“Many people have the idea that meditation means just sitting quietly and doing nothing. That is not true. It is an active training of the mind to increase awareness, and different meditation programs approach this in different ways.”

Though the study showed smaller levels of positive evidence indicating that meditation reduces stress and improves overall quality of life, the researchers are urging that medical professionals be more open in talking to patients about the role meditation and mindfulness could have in helping with depression and anxiety, particularly as it has fewer side-effects than drugs. The analysis is being seen as an example of an area which requires further scientific study to take the evidence from being purely belief based.

The results of the study follow the argument from Chris Dowrick, Professor of Primary Medical Health Care at University of Liverpool, that antidepressants are being over-subscribed to people who do not require them. Writing in the British Medical Journal, the academic and GP says that patients who are sad or distressed are being wrongly diagnosed by a tendency to rely on medication. He states:

“These pills won’t work for people with mild depression, or who are sad – but they have side-effects and we are seeing patients become reliant on drugs they do not need.”

Book close-upDr Dowrick is one of the researchers involved in ‘An investigation into the therapeutic benefits of reading in relation to depression and well-being’ (2010), a study carried out in partnership between University of Liverpool, Liverpool Primary Care Trust and The Reader Organisation. The report investigated how shared reading impacted upon patients with depression, in terms of their social, mental, emotional and psychological well-being, with regular shared reading over a period of 12 months indicating statistically significant improvements in wellbeing. Our shared reading projects are commissioned by health services across the UK and emphasise the rich, varied and non-prescriptive qualities of literature in helping people to discover more about the human condition and their own lives and situations, to help them in feeling better and understanding more about themselves.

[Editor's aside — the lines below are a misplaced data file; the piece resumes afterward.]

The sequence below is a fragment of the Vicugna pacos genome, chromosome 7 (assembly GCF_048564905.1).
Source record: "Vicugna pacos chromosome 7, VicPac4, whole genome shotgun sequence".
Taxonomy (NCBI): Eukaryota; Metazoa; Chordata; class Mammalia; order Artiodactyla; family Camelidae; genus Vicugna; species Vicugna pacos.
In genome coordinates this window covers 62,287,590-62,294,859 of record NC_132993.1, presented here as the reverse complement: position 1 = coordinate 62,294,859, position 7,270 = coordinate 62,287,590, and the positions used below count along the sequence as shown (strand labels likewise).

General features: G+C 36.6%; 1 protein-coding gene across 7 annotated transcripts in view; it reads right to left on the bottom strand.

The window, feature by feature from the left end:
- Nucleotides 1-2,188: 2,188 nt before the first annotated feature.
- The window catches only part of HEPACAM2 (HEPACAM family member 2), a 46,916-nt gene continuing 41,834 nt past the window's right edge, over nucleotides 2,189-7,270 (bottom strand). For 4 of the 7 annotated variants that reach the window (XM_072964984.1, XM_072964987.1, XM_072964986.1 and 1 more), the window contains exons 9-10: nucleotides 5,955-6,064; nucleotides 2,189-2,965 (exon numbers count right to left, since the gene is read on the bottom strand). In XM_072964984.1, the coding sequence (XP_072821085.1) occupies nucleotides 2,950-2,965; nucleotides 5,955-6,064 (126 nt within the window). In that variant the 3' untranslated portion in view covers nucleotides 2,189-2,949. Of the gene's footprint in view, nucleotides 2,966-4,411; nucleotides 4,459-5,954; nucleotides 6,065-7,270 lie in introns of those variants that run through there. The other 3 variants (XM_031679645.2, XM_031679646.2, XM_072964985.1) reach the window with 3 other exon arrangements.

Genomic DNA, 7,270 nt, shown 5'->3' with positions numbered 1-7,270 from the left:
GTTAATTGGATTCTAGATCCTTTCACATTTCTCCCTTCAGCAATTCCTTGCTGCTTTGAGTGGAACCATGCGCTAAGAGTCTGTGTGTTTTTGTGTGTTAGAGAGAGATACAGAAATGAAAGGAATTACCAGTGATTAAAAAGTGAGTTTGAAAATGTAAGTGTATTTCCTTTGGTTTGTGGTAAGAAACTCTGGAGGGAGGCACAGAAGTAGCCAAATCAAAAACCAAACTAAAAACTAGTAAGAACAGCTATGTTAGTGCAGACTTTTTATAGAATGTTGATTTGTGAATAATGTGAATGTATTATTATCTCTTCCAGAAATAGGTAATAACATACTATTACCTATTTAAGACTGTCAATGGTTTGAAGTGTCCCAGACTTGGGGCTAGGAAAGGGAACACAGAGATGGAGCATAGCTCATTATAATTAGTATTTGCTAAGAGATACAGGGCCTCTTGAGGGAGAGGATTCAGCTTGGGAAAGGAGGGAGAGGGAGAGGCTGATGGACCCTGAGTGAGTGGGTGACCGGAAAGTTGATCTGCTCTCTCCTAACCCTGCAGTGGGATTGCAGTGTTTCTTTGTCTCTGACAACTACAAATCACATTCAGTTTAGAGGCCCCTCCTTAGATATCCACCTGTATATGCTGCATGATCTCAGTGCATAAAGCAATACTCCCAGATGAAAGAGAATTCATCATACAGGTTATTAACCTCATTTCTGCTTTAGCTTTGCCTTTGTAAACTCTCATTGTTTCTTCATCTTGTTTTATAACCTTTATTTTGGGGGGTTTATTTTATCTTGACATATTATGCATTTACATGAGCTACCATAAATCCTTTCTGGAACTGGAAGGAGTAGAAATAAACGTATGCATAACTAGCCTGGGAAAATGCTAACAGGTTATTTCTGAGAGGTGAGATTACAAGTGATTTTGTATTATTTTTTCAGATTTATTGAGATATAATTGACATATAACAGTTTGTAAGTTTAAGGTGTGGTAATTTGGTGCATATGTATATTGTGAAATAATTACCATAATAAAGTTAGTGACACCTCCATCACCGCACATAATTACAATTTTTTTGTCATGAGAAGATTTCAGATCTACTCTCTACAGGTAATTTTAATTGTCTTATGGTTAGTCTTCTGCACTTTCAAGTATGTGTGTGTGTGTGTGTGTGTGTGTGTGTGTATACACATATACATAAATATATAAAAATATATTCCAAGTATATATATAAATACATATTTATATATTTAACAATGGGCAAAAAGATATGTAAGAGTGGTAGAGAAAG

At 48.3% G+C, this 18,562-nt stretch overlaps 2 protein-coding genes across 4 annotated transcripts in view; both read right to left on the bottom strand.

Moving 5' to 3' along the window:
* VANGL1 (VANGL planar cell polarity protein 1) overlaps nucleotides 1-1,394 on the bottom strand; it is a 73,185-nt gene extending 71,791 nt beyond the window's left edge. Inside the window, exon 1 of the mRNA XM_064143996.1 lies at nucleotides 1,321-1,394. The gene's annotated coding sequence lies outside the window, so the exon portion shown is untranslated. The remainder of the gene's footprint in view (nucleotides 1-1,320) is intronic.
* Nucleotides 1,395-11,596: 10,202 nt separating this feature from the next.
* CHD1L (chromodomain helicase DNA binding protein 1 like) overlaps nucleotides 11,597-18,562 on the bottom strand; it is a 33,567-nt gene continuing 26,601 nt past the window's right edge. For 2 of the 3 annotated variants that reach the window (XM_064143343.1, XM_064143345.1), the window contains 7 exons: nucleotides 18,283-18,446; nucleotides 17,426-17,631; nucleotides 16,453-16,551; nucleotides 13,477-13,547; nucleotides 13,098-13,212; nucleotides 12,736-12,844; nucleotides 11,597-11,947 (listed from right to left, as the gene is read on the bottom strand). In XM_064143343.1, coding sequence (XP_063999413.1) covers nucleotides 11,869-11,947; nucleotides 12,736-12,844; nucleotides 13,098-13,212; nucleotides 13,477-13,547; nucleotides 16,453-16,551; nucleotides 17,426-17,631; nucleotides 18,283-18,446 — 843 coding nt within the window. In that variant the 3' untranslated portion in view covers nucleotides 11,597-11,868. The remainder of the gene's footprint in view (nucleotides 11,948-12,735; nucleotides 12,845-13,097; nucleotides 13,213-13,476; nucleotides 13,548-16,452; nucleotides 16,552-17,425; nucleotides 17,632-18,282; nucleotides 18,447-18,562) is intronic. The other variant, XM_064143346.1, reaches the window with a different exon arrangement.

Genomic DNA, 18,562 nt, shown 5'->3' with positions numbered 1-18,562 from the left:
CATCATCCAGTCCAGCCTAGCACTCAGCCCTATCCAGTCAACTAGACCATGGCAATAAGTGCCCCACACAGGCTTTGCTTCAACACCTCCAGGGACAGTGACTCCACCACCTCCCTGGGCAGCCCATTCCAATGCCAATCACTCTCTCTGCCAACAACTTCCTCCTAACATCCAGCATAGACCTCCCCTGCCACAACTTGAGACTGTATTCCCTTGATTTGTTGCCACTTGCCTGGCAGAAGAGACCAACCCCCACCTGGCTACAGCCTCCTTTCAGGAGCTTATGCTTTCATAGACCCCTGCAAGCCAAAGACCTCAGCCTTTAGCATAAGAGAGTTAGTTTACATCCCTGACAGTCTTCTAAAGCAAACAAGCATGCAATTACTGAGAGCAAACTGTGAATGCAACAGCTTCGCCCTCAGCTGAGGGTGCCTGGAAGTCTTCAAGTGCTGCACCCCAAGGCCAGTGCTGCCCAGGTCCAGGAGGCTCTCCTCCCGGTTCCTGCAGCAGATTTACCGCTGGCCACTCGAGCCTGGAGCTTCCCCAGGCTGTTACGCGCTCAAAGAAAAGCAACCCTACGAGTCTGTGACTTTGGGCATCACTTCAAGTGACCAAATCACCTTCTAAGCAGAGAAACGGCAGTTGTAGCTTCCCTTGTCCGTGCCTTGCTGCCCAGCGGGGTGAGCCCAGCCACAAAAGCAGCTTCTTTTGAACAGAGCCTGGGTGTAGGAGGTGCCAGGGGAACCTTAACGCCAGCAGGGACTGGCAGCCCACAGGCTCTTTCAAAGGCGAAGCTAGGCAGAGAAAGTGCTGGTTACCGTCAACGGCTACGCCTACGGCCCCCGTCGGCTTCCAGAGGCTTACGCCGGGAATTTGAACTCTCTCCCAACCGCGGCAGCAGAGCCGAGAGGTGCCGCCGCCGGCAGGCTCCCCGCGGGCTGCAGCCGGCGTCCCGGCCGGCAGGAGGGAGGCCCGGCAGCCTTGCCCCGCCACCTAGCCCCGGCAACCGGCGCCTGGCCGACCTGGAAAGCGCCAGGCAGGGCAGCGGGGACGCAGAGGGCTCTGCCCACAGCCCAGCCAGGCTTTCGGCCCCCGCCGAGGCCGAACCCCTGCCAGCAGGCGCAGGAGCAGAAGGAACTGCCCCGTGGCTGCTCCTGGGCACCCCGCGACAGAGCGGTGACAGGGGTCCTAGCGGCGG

Rather than being an individual exercise, reading within a group offers a shared experience – a focusing and broadening of the mind that engages on a variety of levels, increasing confidence, providing self-reflection and self-awareness, improving wellbeing and building social networks. Shared reading is bringing all of these benefits to patients in mental health settings around the country, as well as in local community settings, with 74% of people saying that shared reading has improved their mood and 81% saying it has helped them to relax.

You can read more about shared reading within Health & Wellbeing settings on our website, as well as the full ‘An investigation into the therapeutic benefits of reading in relation to depression and well-being’ report: http://www.thereader.org.uk/what-we-do-and-why/research.aspx